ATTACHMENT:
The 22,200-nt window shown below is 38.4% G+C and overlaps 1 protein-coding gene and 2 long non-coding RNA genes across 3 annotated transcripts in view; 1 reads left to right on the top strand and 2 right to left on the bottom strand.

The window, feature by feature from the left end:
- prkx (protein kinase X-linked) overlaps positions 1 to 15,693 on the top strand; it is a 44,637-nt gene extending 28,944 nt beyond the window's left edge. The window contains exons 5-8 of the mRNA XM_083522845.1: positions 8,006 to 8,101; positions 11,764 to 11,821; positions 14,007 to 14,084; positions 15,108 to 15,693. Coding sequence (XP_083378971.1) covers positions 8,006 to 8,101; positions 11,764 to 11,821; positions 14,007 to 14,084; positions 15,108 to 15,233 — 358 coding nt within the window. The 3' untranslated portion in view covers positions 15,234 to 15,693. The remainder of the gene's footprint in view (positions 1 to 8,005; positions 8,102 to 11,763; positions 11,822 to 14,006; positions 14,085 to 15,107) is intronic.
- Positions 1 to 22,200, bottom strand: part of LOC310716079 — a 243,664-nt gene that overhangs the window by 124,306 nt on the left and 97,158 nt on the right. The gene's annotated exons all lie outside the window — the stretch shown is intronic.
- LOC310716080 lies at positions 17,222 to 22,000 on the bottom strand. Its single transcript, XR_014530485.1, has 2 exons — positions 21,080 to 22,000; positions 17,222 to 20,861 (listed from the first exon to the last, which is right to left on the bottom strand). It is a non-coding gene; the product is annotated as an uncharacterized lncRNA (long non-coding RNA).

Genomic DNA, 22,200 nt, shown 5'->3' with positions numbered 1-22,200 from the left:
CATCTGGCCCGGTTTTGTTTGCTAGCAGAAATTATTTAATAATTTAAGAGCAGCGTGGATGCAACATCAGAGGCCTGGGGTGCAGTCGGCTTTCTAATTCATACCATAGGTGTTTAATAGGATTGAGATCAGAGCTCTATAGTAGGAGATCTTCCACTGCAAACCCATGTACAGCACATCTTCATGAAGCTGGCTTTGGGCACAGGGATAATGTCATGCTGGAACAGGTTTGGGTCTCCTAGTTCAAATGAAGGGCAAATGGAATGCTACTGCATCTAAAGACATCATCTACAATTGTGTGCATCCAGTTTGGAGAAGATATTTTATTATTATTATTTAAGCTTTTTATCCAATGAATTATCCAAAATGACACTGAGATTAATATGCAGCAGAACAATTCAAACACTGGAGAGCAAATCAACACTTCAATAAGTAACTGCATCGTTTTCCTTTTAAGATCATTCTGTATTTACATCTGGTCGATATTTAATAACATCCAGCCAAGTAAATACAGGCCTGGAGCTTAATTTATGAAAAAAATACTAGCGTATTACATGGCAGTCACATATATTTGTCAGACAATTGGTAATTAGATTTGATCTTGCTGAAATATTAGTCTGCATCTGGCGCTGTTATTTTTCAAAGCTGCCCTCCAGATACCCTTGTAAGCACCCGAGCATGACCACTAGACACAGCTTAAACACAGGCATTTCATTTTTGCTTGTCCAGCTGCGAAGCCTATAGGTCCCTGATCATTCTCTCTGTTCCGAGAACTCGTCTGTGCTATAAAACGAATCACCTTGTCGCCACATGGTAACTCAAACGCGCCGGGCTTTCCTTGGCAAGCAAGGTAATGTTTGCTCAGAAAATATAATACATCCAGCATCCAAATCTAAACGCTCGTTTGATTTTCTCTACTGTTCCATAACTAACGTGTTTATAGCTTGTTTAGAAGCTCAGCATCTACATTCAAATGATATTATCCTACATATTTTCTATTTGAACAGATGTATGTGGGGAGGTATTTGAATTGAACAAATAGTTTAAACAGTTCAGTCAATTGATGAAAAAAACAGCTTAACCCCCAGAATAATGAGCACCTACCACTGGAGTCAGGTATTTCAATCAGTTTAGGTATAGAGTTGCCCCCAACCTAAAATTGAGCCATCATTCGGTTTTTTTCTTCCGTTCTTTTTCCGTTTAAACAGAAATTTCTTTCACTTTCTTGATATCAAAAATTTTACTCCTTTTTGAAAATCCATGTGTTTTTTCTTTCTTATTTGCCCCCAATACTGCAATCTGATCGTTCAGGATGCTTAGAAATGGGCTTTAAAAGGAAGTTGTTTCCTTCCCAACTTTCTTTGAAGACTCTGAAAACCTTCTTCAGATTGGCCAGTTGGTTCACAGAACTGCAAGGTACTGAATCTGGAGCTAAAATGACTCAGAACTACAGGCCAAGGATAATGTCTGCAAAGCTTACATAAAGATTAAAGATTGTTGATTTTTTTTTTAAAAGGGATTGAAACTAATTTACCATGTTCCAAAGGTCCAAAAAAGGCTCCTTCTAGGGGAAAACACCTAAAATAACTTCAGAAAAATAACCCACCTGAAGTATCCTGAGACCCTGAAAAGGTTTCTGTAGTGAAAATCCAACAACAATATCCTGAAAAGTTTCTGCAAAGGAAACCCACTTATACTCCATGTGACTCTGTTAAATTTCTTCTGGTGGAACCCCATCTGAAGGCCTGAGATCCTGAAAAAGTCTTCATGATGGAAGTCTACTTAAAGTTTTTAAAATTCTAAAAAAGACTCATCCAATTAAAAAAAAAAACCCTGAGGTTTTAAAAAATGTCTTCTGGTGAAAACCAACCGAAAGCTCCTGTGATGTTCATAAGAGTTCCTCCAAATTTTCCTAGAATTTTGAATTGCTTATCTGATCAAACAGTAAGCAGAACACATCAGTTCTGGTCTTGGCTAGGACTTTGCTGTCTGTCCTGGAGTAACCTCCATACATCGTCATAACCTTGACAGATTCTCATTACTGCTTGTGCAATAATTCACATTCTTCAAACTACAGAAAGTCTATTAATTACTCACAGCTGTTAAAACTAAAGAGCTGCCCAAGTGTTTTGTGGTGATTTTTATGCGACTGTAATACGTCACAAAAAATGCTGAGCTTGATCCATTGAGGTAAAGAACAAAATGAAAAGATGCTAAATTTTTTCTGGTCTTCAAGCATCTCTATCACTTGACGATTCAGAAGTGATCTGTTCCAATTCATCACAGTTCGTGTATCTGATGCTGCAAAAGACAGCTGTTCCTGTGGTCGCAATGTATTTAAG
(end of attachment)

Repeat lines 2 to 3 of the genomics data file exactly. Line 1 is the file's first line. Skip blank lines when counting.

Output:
The window, feature by feature from the left end:
- prkx (protein kinase X-linked) overlaps positions 1 to 15,693 on the top strand; it is a 44,637-nt gene extending 28,944 nt beyond the window's left edge. The window contains exons 5-8 of the mRNA XM_083522845.1: positions 8,006 to 8,101; positions 11,764 to 11,821; positions 14,007 to 14,084; positions 15,108 to 15,693. Coding sequence (XP_083378971.1) covers positions 8,006 to 8,101; positions 11,764 to 11,821; positions 14,007 to 14,084; positions 15,108 to 15,233 — 358 coding nt within the window. The 3' untranslated portion in view covers positions 15,234 to 15,693. The remainder of the gene's footprint in view (positions 1 to 8,005; positions 8,102 to 11,763; positions 11,822 to 14,006; positions 14,085 to 15,107) is intronic.